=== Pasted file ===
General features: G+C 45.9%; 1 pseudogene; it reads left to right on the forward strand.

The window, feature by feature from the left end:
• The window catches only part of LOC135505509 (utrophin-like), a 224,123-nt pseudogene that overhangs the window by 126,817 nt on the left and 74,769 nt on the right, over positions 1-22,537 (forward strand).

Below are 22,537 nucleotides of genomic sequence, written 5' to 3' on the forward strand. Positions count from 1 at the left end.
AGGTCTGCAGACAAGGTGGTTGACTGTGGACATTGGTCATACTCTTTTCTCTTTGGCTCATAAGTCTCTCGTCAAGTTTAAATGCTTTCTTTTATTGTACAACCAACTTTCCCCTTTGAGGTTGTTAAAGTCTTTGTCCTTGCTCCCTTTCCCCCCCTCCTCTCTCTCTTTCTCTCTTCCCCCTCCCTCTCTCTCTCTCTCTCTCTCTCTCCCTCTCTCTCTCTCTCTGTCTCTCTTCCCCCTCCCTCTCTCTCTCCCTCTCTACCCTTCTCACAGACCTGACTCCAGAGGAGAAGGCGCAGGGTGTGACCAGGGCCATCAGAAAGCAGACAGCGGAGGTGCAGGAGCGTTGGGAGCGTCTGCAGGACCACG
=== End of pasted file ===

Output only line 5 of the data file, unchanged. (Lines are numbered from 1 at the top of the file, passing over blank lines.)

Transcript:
AGGTCTGCAGACAAGGTGGTTGACTGTGGACATTGGTCATACTCTTTTCTCTTTGGCTCATAAGTCTCTCGTCAAGTTTAAATGCTTTCTTTTATTGTACAACCAACTTTCCCCTTTGAGGTTGTTAAAGTCTTTGTCCTTGCTCCCTTTCCCCCCCTCCTCTCTCTCTTTCTCTCTTCCCCCTCCCTCTCTCTCTCTCTCTCTCTCTCTCCCTCTCTCTCTCTCTCTGTCTCTCTTCCCCCTCCCTCTCTCTCTCCCTCTCTACCCTTCTCACAGACCTGACTCCAGAGGAGAAGGCGCAGGGTGTGACCAGGGCCATCAGAAAGCAGACAGCGGAGGTGCAGGAGCGTTGGGAGCGTCTGCAGGACCACG